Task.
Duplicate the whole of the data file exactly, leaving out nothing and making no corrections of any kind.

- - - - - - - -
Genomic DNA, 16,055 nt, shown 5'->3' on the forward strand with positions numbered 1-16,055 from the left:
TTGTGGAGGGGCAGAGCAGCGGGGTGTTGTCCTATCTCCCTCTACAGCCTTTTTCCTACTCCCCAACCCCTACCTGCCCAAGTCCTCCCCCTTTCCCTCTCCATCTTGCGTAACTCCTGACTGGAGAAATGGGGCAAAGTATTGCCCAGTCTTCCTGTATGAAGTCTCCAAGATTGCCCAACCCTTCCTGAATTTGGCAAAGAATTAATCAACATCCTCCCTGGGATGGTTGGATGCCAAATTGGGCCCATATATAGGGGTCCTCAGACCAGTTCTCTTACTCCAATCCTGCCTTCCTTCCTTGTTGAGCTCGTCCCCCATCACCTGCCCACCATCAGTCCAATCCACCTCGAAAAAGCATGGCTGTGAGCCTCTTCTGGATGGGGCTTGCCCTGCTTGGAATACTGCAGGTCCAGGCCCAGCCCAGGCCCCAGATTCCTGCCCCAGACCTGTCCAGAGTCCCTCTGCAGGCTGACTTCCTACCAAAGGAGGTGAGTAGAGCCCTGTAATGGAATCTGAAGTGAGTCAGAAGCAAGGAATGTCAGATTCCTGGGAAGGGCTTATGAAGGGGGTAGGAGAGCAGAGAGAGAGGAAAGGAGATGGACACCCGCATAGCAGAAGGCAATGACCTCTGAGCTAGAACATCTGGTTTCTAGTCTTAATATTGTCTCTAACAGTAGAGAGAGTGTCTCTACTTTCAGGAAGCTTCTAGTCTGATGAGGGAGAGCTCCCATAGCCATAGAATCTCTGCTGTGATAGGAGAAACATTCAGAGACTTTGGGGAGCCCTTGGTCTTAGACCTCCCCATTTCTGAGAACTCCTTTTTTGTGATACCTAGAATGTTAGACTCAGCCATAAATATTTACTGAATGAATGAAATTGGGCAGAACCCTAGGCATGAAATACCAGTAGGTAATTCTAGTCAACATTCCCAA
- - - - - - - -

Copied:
Genomic DNA, 16,055 nt, shown 5'->3' on the forward strand with positions numbered 1-16,055 from the left:
TTGTGGAGGGGCAGAGCAGCGGGGTGTTGTCCTATCTCCCTCTACAGCCTTTTTCCTACTCCCCAACCCCTACCTGCCCAAGTCCTCCCCCTTTCCCTCTCCATCTTGCGTAACTCCTGACTGGAGAAATGGGGCAAAGTATTGCCCAGTCTTCCTGTATGAAGTCTCCAAGATTGCCCAACCCTTCCTGAATTTGGCAAAGAATTAATCAACATCCTCCCTGGGATGGTTGGATGCCAAATTGGGCCCATATATAGGGGTCCTCAGACCAGTTCTCTTACTCCAATCCTGCCTTCCTTCCTTGTTGAGCTCGTCCCCCATCACCTGCCCACCATCAGTCCAATCCACCTCGAAAAAGCATGGCTGTGAGCCTCTTCTGGATGGGGCTTGCCCTGCTTGGAATACTGCAGGTCCAGGCCCAGCCCAGGCCCCAGATTCCTGCCCCAGACCTGTCCAGAGTCCCTCTGCAGGCTGACTTCCTACCAAAGGAGGTGAGTAGAGCCCTGTAATGGAATCTGAAGTGAGTCAGAAGCAAGGAATGTCAGATTCCTGGGAAGGGCTTATGAAGGGGGTAGGAGAGCAGAGAGAGAGGAAAGGAGATGGACACCCGCATAGCAGAAGGCAATGACCTCTGAGCTAGAACATCTGGTTTCTAGTCTTAATATTGTCTCTAACAGTAGAGAGAGTGTCTCTACTTTCAGGAAGCTTCTAGTCTGATGAGGGAGAGCTCCCATAGCCATAGAATCTCTGCTGTGATAGGAGAAACATTCAGAGACTTTGGGGAGCCCTTGGTCTTAGACCTCCCCATTTCTGAGAACTCCTTTTTTGTGATACCTAGAATGTTAGACTCAGCCATAAATATTTACTGAATGAATGAAATTGGGCAGAACCCTAGGCATGAAATACCAGTAGGTAATTCTAGTCAACATTCCCAA